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In the aftermath of World War II, hundreds of new journals emerged across Europe. This explosion of print was a reaction to the years of privation and lack of cultural contact between nations. It also responded to public discussion about what might now constitute a ‘European’ identity – an issue central to processes of reconstruction and reconciliation in the post-war period.

Translations were an important component of many journals. They introduced readers to foreign movements, concepts and writers, increasing awareness of cultural similarities and differences and forged alliances across national borders. This exhibition brings together a number of these magazines and highlights the overlooked and mostly unacknowledged translators.

The translators who worked for these journals are remarkable individuals. Some had been ‘silenced’ by censorship in the interwar period. Many were refugees, displaced by war, who used their knowledge of foreign languages to gain a foothold in a post-war world. All were talented figures, passionately committed to the transnational circulation of ideas. They understood that dialogue across cultural, political and linguistic divides was an essential precondition for peace and prosperity in Europe.

This exhibition has been curated by Alison E. Martin, JGU Mainz/Germersheim, Germany and Andrew Thacker, Nottingham Trent University.

The fourth segment of Formations, our year-long programme delivered in partnership with Nottingham Trent University’s Postcolonial Studies Centre, includes events in March and April under the thematic banner – Formation: DNA. The title ‘DNA’ signals identity, including scientific cataloguing practices, and medical inequalities in postcolonial contexts. Global medical history is replete with controversies over unequal medical practices, and currently, coronavirus death and illness adversely affects non-white and non-wealthy populations. Join us for conversations and workshops about identity, care, inequality, disease, and vaccination.

Conversation: Colonialism, Contagion and the Race to Vaccinate

Thursday 18 March 2021, 5 pm – 6 pm

In this conversation event, Sophie Fuggle (NTU) talks to Aro Velmet (University of Southern California) about the impact and meaning of disease and vaccination in the French colonies of the early twentieth century.

In the early decades of the twentieth century, bacteriologists working French colonies reimagined both the epidemiology and treatment of colonial tuberculosis. What once was seen as an ancient disease now became a European import. And treatment, which in the metropole was oriented around social hygienist practices, such as education, aeration of housing, handwashing, dispensaries and sanatoria visits, became in the colonies focused on one magic bullet: The BCG vaccine, first developed by the Pasteur Institute in 1924. This reimagining of the French “disease of civilization” had profound political consequences for colonial rule – mobilising colonial administrators to rethink their policies and anti-colonial activists from West Africa and Indochina to push for reform and call into question the fundamental tenets of the French “civilising mission”. This talk explores how bacteriological science shaped politics in a globally interconnected empire – from the hospitals of Saigon to colonial exhibitions and anti-colonial protests in 1930s Paris.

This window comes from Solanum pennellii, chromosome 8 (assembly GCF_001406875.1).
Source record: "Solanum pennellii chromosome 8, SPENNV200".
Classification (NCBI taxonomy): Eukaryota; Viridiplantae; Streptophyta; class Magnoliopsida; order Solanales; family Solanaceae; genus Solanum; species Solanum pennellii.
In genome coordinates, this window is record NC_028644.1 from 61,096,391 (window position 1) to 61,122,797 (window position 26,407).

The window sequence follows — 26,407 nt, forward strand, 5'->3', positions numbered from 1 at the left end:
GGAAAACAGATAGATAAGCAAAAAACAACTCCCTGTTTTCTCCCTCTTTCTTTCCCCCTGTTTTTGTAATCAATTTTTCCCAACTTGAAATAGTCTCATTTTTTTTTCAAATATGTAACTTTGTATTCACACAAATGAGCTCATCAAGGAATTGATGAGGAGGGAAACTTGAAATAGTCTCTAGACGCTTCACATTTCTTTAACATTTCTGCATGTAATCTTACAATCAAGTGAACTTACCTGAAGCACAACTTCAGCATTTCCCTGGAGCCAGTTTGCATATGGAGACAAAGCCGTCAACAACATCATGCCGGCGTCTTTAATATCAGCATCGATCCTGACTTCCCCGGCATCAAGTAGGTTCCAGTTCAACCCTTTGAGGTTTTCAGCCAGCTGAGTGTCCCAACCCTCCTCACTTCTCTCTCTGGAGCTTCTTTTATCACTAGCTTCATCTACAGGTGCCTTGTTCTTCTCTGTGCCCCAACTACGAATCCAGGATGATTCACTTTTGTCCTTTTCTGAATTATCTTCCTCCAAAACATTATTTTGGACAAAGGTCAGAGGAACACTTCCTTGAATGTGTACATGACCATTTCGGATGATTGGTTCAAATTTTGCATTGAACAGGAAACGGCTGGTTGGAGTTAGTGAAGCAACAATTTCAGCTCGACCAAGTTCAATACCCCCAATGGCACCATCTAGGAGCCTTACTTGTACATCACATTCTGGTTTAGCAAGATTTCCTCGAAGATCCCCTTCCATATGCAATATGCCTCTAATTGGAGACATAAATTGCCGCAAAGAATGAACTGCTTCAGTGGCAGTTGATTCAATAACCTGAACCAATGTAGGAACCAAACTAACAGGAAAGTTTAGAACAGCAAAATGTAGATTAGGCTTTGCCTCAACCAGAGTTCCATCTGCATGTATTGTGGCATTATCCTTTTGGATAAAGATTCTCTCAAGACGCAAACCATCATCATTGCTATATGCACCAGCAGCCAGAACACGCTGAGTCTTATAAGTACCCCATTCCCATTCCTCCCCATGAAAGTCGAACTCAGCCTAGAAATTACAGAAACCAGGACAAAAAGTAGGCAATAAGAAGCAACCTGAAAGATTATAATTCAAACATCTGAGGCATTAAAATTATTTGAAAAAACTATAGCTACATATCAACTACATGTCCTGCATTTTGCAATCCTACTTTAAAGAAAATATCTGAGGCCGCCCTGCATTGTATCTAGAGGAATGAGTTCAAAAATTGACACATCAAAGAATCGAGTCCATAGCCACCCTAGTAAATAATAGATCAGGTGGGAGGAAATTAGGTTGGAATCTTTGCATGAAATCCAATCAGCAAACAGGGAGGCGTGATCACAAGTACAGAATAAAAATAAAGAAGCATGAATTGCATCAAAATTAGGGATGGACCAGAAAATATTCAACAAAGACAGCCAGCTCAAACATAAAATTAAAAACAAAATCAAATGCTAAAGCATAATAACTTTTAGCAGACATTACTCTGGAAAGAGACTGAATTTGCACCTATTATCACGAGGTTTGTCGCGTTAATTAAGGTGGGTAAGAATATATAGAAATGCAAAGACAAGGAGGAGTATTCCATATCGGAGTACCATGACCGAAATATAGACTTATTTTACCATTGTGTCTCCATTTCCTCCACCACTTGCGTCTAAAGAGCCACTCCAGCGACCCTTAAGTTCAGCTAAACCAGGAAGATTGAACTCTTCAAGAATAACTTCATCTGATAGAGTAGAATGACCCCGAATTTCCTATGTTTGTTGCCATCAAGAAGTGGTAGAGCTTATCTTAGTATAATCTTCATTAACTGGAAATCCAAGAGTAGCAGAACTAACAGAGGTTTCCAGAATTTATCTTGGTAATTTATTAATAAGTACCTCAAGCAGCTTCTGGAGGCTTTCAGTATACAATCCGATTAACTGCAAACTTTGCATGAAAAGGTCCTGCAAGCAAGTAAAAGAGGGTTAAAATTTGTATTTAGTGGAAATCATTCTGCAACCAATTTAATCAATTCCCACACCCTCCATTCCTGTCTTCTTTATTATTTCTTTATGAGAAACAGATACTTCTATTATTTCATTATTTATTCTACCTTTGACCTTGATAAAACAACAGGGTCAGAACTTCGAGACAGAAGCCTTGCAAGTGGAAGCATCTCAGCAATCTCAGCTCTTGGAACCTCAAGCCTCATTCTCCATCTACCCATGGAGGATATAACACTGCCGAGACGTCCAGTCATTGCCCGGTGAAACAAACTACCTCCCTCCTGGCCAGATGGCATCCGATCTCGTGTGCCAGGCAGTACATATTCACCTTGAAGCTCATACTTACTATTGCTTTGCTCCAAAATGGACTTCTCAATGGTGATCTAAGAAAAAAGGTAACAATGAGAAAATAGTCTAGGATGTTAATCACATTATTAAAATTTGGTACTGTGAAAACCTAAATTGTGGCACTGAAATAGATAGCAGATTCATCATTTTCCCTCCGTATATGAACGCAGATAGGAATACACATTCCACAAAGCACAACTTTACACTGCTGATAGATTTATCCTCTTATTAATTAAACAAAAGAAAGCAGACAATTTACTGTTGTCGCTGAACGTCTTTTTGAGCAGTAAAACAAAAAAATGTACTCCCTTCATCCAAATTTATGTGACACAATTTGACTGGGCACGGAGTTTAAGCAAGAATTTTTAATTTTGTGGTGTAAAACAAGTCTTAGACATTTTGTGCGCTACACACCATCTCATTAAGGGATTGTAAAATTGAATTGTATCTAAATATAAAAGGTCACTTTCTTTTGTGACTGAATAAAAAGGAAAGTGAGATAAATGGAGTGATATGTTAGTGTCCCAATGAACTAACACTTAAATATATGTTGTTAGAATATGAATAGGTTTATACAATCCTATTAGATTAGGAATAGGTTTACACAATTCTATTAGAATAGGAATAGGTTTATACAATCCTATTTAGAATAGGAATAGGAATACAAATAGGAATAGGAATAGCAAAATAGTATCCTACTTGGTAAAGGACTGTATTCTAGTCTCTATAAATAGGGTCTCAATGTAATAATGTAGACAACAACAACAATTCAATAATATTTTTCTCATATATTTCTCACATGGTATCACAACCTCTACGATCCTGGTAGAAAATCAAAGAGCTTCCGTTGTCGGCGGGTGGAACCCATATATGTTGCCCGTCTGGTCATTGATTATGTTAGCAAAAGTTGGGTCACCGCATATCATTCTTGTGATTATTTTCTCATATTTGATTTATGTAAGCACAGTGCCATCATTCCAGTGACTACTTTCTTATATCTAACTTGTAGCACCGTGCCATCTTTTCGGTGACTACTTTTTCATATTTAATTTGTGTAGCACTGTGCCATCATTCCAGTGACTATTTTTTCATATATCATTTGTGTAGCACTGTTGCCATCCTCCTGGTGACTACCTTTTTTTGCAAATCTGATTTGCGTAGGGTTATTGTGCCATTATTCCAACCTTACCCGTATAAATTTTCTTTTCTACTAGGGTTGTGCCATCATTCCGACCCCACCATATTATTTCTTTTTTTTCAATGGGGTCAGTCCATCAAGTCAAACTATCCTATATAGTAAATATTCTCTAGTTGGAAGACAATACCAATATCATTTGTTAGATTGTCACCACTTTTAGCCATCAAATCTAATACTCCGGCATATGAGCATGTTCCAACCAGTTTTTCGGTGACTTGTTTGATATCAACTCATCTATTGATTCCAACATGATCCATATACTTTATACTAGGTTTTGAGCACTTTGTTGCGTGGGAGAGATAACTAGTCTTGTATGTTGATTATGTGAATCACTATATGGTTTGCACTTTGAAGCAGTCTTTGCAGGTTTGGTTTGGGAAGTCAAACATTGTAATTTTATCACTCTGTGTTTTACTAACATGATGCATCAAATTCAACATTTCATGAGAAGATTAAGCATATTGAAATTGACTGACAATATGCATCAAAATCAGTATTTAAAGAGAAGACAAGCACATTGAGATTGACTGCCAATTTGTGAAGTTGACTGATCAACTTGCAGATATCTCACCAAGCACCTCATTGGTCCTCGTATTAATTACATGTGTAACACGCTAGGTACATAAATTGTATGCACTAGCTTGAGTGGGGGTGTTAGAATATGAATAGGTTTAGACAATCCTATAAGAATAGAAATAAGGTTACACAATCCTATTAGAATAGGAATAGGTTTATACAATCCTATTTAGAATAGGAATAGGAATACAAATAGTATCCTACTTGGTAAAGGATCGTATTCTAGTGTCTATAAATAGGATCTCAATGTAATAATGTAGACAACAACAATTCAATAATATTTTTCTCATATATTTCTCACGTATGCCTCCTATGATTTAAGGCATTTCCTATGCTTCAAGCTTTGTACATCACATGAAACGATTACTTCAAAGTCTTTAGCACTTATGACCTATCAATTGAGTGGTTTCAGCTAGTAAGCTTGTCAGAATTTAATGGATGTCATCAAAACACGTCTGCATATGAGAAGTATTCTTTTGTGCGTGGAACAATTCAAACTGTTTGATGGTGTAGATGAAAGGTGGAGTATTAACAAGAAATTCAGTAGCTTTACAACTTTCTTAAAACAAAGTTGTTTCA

Click here to watch via our Youtube

Hero’s Journey Creative Writing Workshop with Eve Makis and Anthony Cropper 

Wednesday 31 March 2021, 6.30 pm – 8.30 pm & Wednesday 21 April 2021, 6.30 pm – 8.30 pm

Hero’s Journey Creative Writing Workshop (with free bespoke writing book) with Postcolonial Studies Centre writer-in-residence Eve Makis and scriptwriter Anthony Cropper.

The Hero’s Journey is a storytelling template developed by the academic Joseph Campbell and influenced by myths and legends. Taking inspiration from heroes in film, the environmental activist Erin Brockovich and Ron Stallworth in BlacKkKlansman, we’ll take a look at how it’s pinned together and how you can use the model to structure your own creative works. We’ll show you how to use your own life experiences to inform your work and make your characters as real and complex as you are.

All participants will receive a free copy of Odyssey – Finding Your Way Through Writing. ‘A roadmap for writing great stories – using your life as inspiration.’

All levels welcome. All participants will have the chance to get their work edited and included on a spoken word album, bringing their written work to life.

Conversation: Behind the Line – KARVAN meets Kwanzaa Collective UK to talk about CARE

Wednesday 28 April 2021, 5 pm – 6 pm

Who is caring for the carers?

The ONS have reported that over 60% of COVID-related deaths on the frontline have come from ethnic minority backgrounds, yet ethnic minorities only make up about 17% of the NHS – with Black people being only 6.1% of that. This disproportion generates a lot of questions that desperately need answers.